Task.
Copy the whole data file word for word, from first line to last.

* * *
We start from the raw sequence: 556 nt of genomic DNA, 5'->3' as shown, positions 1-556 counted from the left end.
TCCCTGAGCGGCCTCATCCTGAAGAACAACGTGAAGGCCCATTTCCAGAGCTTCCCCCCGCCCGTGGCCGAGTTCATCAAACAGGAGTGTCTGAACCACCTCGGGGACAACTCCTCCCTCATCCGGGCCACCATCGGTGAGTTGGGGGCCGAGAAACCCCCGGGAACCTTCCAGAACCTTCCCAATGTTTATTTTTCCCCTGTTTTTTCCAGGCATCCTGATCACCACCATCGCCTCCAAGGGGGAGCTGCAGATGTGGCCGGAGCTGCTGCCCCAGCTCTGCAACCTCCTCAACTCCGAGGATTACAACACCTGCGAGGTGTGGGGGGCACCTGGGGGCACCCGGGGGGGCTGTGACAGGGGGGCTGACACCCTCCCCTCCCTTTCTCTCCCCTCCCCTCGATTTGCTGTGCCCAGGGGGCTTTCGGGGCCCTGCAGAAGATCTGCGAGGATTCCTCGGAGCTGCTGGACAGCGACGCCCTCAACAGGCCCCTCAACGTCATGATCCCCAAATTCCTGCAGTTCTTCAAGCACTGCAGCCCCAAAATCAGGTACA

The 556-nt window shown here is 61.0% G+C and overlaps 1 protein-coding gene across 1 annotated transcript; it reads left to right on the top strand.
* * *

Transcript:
We start from the raw sequence: 556 nt of genomic DNA, 5'->3' as shown, positions 1-556 counted from the left end.
TCCCTGAGCGGCCTCATCCTGAAGAACAACGTGAAGGCCCATTTCCAGAGCTTCCCCCCGCCCGTGGCCGAGTTCATCAAACAGGAGTGTCTGAACCACCTCGGGGACAACTCCTCCCTCATCCGGGCCACCATCGGTGAGTTGGGGGCCGAGAAACCCCCGGGAACCTTCCAGAACCTTCCCAATGTTTATTTTTCCCCTGTTTTTTCCAGGCATCCTGATCACCACCATCGCCTCCAAGGGGGAGCTGCAGATGTGGCCGGAGCTGCTGCCCCAGCTCTGCAACCTCCTCAACTCCGAGGATTACAACACCTGCGAGGTGTGGGGGGCACCTGGGGGCACCCGGGGGGGCTGTGACAGGGGGGCTGACACCCTCCCCTCCCTTTCTCTCCCCTCCCCTCGATTTGCTGTGCCCAGGGGGCTTTCGGGGCCCTGCAGAAGATCTGCGAGGATTCCTCGGAGCTGCTGGACAGCGACGCCCTCAACAGGCCCCTCAACGTCATGATCCCCAAATTCCTGCAGTTCTTCAAGCACTGCAGCCCCAAAATCAGGTACA

The 556-nt window shown here is 61.0% G+C and overlaps 1 protein-coding gene across 1 annotated transcript; it reads left to right on the top strand.